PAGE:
In recent years, states like Pennsylvania have seen a massive natural gas boom as improved drilling techniques have allowed companies to extract natural gas from shale rock in the Marcellus. The boom has helped drive U.S. natural gas prices down to stunningly low levels and has upended the country's energy sector. But how does it affect the people living in those regions?

Map of the Marcellus shale, which stretches from Virginia up to New York.

For states such as Pennsylvania, there are pros and cons. On the plus side, all that production creates thousands of jobs and boosts income for locals. Residents with land that's suitable for drilling can sign over their mineral rights to a gas company. In exchange, they can receive up to thousands of dollars up front, as well as royalties on the gas that's extracted. For some landowners, that can mean tens of thousands of dollars or more.

But there are risks, as well. Scientists are still trying to assess whether drilling for shale gas — through a technique known as hydraulic fracturing, or "fracking" — can contaminate nearby groundwater. Fracking involves cracking open the shale rock with pressurized water, chemicals and sand in order to extract gas. If the well casings are faulty, or if fracking occurs too close to aquifers, either chemicals or methane could conceivably contaminate nearby drinking water. For now, there's little evidence that this is occurring, in part because studies are still scarce, but it's an ongoing concern. 

Ideally, in trying to craft regulations around gas drilling, state governments would try to balance those risks against the benefits. So far, however, those risks have been fairly difficult to quantify. That's what makes this new NBER working paper by Lucija Muehlenbachs, Elisheba Spiller and Christopher Timmins so interesting. The authors try to look at how shale-gas drilling has affected property values around drilling sites in Pennsylvania. Doing so, they say, can help give a better sense of how to tally those upsides and downsides.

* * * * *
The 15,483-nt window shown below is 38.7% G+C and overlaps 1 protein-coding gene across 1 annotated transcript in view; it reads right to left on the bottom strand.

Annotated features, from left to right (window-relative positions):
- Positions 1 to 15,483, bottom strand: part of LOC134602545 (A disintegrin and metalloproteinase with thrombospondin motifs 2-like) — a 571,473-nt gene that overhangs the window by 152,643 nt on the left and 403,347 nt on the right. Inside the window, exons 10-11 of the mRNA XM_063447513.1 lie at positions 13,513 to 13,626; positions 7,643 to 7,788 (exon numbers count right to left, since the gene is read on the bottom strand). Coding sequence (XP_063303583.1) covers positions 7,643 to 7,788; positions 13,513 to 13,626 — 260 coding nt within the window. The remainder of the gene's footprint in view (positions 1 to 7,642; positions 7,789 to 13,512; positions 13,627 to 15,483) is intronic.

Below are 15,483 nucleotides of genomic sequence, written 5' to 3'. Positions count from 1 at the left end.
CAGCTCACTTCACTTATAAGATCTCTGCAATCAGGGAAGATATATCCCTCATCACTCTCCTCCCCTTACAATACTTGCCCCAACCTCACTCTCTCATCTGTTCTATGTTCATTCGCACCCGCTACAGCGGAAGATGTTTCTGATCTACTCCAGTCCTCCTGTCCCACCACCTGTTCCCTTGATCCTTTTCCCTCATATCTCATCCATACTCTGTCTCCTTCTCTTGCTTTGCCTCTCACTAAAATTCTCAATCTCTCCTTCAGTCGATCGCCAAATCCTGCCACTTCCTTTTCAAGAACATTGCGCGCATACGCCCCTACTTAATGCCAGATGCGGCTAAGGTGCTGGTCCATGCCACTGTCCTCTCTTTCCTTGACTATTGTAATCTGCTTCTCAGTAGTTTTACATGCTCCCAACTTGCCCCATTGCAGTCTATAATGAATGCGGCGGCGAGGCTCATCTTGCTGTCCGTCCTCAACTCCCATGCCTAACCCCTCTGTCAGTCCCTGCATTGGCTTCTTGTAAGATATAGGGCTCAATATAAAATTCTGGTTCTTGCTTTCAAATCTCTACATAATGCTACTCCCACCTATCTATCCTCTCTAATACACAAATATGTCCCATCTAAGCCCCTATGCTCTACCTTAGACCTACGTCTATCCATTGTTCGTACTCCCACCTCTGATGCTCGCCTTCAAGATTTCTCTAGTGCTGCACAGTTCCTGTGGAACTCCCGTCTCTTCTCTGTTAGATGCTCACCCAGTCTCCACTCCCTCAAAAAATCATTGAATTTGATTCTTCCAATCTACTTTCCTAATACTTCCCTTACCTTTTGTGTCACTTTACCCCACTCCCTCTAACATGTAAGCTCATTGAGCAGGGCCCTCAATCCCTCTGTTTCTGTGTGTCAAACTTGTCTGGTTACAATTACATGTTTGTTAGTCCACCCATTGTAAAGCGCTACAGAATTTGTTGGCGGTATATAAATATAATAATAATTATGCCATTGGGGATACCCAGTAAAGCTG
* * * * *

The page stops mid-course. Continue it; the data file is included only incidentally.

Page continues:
The authors looked specifically at Washington County, just southwest of Pittsburgh. And after running a variety of statistical tests and controlling for as many relevant variables as they could, they found that proximity to a well has a fairly large effect on nearby property values. A property near a drilling pad gets a 10.7 percent boost in value, on average — presumably reflecting the benefit of those lease payments from gas companies.

But the story didn't end there. Properties that depend on groundwater, meanwhile, take a large home-value hit — up to 24 percent — if they're within 2,000 meters of a new well.

This decrease in value, the authors argue, is one way to quantify the perceived risks of groundwater contamination. And for some properties, the downsides of groundwater risk may currently outweigh the upsides from having a well nearby: "To the extent that the net effect of drilling on groundwater-dependent properties might even be negative," the authors write, "we could see an increase in the likelihood of foreclosure in areas experiencing rapid growth of hydraulic fracturing."

Now, the authors are very careful to note that this paper is far from the final word on natural-gas regulations. (Property values are only one slice of the economy, and there are other environmental considerations, like air pollution, that aren't studied here.) But it does suggest that there's an economic case for more careful oversight of groundwater contamination risks.

Further reading:

 — How states are regulating fracking, in one map. Note that there's a lot of variation between states.

 — The International Energy Agency made the case for why regulating fracking could be cheaper than the alternatives.

 — Here's a decent overview (pdf) from New Scientist looking at the potential health risks from fracking, including groundwater contamination. There's not a lot of firm evidence either way, mainly because "studies are few and hard to interpret."